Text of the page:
MateraJanuary 7, 2018 in Italy ⋅ ☁️ 12 °C
None of us want to write this post for Matera as not one of us can think of words to string together to give an idea of what is Matera. Words escaped us when we walked out of our accommodation, turned left for 8 steps, and were faced with old Matera rising before us. We gasped, we exclaimed, and we sighed. It was like being transported back to biblical times. Indeed, Matera has been continuously occupied by humans for over 9000 years, making it the second oldest, after another in Jordan. Looking around us, it is no wonder that Matera was used in the set of many films like Mel Gibson's Passion of Christ and the latest Wonder Woman movie. We had a look at the scenes from those films, and that is exactly as we see Matera.
I am referring to the sassi, literally meaning stones, the old district of Matera that is a series of caves carved into one side of a deep gorge. Now a UNESCO World Heritage site, these caves have been adapted, redug, extended and built over, through millennia. After the Middle Ages, they were only used for animals, olive oil press and storage. It was lived in again by impoverished peasants who were forced out of their land by a failed feudal system. Living conditions were so deplorable as families of up to 11 lived together with livestock in a small damp airless cave room. In the 1950s, infant mortality on the Sassi was over 44%. Carlo Levi described it as the Inferno of Dante's Divine Comedy. Embarrassed by publicity of this plight, the Italian government relocated the population of the sassi in the 1950s. Abandoned, the sassi then fell into greater disrepair. It is now in the process of being restored and revived, even gentrified, especially after being named cultural capital of Europe for 2019.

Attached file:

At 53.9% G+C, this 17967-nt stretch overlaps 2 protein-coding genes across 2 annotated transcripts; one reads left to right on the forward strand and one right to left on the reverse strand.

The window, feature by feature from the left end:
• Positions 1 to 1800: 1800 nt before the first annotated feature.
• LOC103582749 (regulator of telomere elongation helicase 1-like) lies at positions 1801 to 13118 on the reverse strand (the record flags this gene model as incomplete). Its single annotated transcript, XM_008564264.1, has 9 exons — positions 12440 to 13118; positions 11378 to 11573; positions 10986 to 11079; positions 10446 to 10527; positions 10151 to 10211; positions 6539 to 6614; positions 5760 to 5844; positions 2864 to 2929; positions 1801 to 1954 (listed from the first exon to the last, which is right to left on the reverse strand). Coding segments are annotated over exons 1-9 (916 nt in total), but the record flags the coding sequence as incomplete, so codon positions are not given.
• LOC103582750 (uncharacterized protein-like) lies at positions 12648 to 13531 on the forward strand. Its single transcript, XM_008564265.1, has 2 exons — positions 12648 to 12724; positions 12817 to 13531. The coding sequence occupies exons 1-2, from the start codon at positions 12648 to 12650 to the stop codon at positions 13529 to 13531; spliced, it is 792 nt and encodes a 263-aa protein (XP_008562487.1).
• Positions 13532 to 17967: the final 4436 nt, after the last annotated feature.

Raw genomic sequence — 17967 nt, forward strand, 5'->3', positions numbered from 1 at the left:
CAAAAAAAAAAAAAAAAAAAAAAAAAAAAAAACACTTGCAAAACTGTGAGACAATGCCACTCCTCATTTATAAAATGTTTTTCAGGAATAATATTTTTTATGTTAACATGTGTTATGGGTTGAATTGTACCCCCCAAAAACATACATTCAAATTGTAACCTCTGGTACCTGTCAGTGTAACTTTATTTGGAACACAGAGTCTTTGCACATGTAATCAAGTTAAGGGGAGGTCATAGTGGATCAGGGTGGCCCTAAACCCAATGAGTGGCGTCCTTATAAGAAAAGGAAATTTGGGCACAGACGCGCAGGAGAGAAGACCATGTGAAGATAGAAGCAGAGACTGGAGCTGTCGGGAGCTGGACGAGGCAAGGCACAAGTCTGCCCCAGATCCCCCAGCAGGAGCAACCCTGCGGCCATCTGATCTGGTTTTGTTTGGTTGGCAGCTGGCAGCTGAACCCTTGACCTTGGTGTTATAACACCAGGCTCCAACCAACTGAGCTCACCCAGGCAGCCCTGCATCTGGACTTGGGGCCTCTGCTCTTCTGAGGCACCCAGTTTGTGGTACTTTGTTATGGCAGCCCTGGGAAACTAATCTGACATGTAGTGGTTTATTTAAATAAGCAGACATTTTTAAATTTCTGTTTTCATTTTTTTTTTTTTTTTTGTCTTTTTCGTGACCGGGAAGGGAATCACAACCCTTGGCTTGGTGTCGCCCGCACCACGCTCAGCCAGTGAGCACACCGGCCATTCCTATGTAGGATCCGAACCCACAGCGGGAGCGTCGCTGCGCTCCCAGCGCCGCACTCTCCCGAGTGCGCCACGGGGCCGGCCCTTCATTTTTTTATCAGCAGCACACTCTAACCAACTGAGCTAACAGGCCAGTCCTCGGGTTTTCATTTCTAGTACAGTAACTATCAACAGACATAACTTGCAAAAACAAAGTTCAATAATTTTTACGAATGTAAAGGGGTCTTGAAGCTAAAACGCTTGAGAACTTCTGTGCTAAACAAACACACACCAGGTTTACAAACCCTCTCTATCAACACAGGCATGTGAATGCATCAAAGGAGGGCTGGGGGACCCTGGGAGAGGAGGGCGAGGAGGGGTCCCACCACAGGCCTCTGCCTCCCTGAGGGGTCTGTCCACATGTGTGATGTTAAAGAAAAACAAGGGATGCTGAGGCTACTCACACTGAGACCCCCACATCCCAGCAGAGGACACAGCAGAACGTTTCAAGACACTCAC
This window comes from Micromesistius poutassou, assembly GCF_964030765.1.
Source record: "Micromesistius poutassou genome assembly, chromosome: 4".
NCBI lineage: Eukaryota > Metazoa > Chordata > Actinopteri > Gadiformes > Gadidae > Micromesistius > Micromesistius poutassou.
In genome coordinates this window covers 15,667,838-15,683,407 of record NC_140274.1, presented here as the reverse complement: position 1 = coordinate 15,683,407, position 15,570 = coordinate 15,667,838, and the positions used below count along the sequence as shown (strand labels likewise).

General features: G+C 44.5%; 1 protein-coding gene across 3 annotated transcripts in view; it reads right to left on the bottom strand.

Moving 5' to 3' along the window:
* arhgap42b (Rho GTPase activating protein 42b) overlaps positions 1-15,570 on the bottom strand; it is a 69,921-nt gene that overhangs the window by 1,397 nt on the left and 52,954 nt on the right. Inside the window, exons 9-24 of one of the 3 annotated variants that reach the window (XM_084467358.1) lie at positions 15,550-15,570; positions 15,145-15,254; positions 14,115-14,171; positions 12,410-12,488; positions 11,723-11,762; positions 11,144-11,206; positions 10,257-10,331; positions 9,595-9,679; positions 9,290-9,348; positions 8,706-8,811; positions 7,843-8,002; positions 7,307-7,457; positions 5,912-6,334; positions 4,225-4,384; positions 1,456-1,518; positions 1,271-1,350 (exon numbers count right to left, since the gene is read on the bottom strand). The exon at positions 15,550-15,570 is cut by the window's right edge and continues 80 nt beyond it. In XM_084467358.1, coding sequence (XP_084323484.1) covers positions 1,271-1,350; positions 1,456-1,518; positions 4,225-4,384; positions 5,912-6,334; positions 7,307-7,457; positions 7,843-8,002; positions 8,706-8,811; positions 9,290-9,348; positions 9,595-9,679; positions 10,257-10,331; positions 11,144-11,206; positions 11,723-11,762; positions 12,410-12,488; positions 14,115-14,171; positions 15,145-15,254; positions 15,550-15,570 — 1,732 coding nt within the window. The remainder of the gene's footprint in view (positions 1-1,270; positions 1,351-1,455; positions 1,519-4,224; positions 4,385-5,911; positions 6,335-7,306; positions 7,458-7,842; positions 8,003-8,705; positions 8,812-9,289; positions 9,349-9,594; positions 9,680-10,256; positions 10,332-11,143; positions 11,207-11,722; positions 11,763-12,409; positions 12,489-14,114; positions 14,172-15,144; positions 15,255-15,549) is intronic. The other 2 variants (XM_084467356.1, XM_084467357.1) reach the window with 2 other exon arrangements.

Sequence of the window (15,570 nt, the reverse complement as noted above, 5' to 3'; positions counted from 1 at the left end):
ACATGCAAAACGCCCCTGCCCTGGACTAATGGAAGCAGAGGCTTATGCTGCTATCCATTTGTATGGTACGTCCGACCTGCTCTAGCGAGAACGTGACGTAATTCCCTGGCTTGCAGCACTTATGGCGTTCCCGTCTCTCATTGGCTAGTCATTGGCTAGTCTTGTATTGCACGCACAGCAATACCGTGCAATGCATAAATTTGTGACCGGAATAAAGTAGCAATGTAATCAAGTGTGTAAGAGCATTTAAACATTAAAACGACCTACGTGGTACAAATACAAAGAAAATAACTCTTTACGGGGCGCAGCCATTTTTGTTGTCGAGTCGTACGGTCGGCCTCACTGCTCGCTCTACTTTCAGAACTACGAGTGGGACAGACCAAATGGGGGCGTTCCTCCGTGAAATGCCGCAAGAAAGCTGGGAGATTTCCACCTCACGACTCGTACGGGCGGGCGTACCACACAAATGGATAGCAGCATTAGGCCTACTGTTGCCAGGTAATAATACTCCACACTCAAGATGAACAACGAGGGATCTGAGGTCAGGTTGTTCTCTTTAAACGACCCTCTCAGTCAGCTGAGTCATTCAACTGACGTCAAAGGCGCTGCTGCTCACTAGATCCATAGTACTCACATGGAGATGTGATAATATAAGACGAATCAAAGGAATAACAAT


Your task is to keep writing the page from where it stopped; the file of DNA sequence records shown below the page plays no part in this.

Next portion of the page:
It was Epiphany yesterday, and the centre of the new town was thronging with tourists from other Italy. Some made their way to the sassi, but kept mainly to the few landmark Rupestrian churches and cave museums. We tried to explore further into Sassi Caveoso, the older uninhabited sassi, but much is inaccessible or blocked off.
Standing at the many lookouts, is to stare at time, past, present and future, all at once. One can see across the gorge to Parco Murgia and it's many ancient caves. It is what the sassi would have started as all those 9000 years ago. On our side of the gorge, there is still much evidence of the old squalid caves before the government evacuation, and the promise of what will be a thriving tourist centre, especially after 2019. We can even see a building crane, most out of place amidst this ancient scene. Abandoned dingy caves neighbour renovated ones of glitzy restaurants, bed and breakfast accommodations, and souvenir shops. We will be so happy for Matera to prosper after it's tough history, and feel extremely privileged to experience it as it is now, the undiscovered gem that is magical Matera.Read more